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The House at the Abbey Theatre (Review)

Tom Murphy’s The House is big play with some clever ideas, but not quite enough to fill its somewhat extended run time. In fact, the first half of the play, as Murphy tries to settle into his groove, seems to run nearly forever – to the point where, sitting in my seat, I was starting to wonder if the actors had simply forgotten there was supposed to be an intermission. The second half, however, is much stronger and much more tightly focused. While the production itself is nothing less than impressive, one wonders if an editor might have been well-suited to take a hacksaw to Murphy’s script, or perhaps director Annabelle Comyn might have cut down on the staring into middle-distance.

House that now?

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Alice in Funderland at the Abbey (Review)

I had the pleasure of catching Alice in Funderland at the Abbey Theatre on Friday night. An attempt to playfully recast Lewis Carroll’s iconic story against the backdrop of modern Dublin, it is – for most of its runtime – an enjoyable high-energy experience with a cheeky charm and a winning wit. It is, however, just a little bit uneven – especially in its first act. In fact, the play works much better indulging its delightful appetite for the insane and the surreal, instead of attempting to offer rather blunt commentary on the political and social character of modern Ireland.

Alice? Who the %@#! is Alice?

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Curse of the Starving Class (at the Abbey Theatre)

You know, just once I’d like to see a play about a functional American family living within their means and completely satisfied with their circumstances. Still, Sam Shepard’s Curse of the Starving Class is a fairly solid deconstruction of the American Dream, a play that was – when produced – a prescient condemnation of a society living well beyond their means. Indeed, there are more than a few uncomfortable laughs during the play that suggest it’s just as relevant today (especially when certain characters trumpet land as a solid investment which only increases in value). Curse of the Starving Class is a solid production from the Abbey that handles a well-respected play in competent manner, but isn’t necessarily exceptional.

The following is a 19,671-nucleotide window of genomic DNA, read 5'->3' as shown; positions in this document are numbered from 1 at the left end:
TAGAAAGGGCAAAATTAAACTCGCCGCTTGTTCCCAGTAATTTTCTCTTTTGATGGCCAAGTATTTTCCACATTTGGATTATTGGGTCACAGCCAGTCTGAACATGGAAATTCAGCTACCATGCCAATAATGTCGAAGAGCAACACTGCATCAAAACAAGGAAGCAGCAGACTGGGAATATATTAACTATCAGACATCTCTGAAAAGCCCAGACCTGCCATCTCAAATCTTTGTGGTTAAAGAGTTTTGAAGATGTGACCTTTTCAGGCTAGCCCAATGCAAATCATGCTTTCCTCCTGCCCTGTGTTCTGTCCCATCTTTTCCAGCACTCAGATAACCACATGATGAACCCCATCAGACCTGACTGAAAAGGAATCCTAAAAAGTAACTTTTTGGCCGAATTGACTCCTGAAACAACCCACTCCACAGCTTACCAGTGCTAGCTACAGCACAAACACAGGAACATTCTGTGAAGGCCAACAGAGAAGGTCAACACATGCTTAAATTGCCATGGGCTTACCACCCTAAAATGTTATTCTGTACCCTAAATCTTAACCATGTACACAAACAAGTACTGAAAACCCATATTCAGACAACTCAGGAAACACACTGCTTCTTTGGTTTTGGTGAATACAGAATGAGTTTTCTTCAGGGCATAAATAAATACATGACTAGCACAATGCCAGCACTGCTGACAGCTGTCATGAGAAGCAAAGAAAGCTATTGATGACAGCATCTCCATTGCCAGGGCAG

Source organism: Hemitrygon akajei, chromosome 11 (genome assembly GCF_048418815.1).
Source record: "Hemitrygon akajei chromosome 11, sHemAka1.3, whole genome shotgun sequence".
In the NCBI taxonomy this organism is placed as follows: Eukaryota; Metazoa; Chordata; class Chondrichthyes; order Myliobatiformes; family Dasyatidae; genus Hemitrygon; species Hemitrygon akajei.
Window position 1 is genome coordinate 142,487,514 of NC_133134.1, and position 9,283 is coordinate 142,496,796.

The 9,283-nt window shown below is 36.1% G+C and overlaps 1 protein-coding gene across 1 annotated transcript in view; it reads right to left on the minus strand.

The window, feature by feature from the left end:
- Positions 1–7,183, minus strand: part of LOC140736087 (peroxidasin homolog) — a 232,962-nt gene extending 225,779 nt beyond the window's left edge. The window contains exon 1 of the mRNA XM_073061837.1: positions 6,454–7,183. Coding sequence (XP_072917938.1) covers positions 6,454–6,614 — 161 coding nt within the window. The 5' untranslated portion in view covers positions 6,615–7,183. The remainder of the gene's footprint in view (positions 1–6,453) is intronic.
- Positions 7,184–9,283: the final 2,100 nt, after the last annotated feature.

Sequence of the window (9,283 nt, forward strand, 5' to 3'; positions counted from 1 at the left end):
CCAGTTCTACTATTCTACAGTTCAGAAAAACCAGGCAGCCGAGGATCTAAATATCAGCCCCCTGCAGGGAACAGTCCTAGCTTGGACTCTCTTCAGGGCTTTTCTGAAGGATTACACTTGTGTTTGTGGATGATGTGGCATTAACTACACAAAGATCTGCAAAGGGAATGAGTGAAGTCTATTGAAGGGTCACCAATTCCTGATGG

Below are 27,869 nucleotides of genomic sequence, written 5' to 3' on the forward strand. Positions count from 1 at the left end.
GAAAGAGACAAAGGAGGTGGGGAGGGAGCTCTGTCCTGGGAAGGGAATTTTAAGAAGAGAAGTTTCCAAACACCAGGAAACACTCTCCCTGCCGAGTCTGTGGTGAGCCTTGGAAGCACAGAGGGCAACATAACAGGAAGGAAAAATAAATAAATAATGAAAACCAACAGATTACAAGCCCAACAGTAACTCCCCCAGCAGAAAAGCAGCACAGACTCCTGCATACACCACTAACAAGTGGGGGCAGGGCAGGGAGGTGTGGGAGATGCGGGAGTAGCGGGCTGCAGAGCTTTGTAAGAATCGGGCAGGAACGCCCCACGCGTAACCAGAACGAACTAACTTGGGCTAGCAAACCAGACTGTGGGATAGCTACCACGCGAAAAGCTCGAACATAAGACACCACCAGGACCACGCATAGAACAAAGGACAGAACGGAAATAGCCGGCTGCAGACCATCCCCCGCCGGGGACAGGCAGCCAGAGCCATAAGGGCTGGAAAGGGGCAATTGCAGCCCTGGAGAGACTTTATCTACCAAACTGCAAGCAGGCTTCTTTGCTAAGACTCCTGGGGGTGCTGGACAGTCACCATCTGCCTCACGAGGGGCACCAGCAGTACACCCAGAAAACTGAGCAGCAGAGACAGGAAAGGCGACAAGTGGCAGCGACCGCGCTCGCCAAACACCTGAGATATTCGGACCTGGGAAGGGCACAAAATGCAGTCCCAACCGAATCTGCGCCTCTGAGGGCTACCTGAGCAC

On the fence about it...

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Pygmalion at the Abbey Theatre (Review)

I think it’s safe to say that George Bernard Shaw’s Pygmalion has had quite the impact on popular culture. Even those unfamiliar with the original 1912 play written by the great Irish playwright will know the basic structure of the story, filtered down through countless reruns of My Fair Lady and She’s All That. It’s hard to argue that anything in Shaw’s impressive back catalogue is quite as crowd-pleasing, but never at the expense of being sharp and provocative. The fact that it’s turning out to be next-to-impossible to get a seat at the Abbey’s run of the play indicates that the work has lost none of its appeal.

Doolittle doctored?

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The Passing at the Abbey Theatre (Review)

The Passing is one of the new plays from Paul Mercier playing at the Abbey, alternating with Mercier’s other new work, East Pier. The Passing is essentially a story about how disconnected we’ve grown as a nation, out of touch with one another, and our roots. It’s the type of reflection that one sees frequently these days, so it seems reasonable to expect any material covering the theme to try to approach it in a novel or an interesting way. Instead, The Passing is just about passable as an exploration of social isolation in 21st century Ireland.

Pass on this one?

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John Gabriel Borkman at the Abbey Theatre

The Abbey is very much selling Frank McGuinness’ adaptation of Henrik Ibsin’s John Gabriel Borkman as a timely piece of work. Set during a recession and focusing on a former banker who has managed to avoid squalor by assuring his property ends up in the hands of his sister-in-law (though she bought it at auction rather than the fact he assigned it to her), it is an easy enough sell in modern Ireland. However, the play’s themes are much more universal than that – it’s a story about our attempts to live vicariously through others and attempt to define ourselves contrary to whatever plans those around us might have, a reflection on how easily and readily we construct elaborate cages for ourselves (but cages that we insist are actually throne rooms). However, the main draw to this theatrical run – and perhaps the factor behind its near-constantly sold-out status – is a lead performance from Alan Rickman as the eponymous banker-turned-outcast.

Cool...

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A Dream Play at the Peacock

A Dream Play is regarded as one of the defining moments of surrealism on stage. It’s not so much a play as wide variety of clashing ideas and scenarios, which overlap and bleed into each other as if reality itself is bleeding. The net effect quite wonderfully evokes the idea that the audience is somewhere very strange indeed – where characters and archetypes seem just on the verge of making sense before morphing and merging into something new and strange yet strangely familiar. The National Youth Theatre have staged a production at the Peacock Theatre, working off the version of the play “edited” by Caryl Churchill. I put “edited” in inverted commas because – despite not having an annotated version – I can offer a pretty confident guess as to which parts of the play came from her more modern (and vastly less subtle) perspective.

A "dream" cast...

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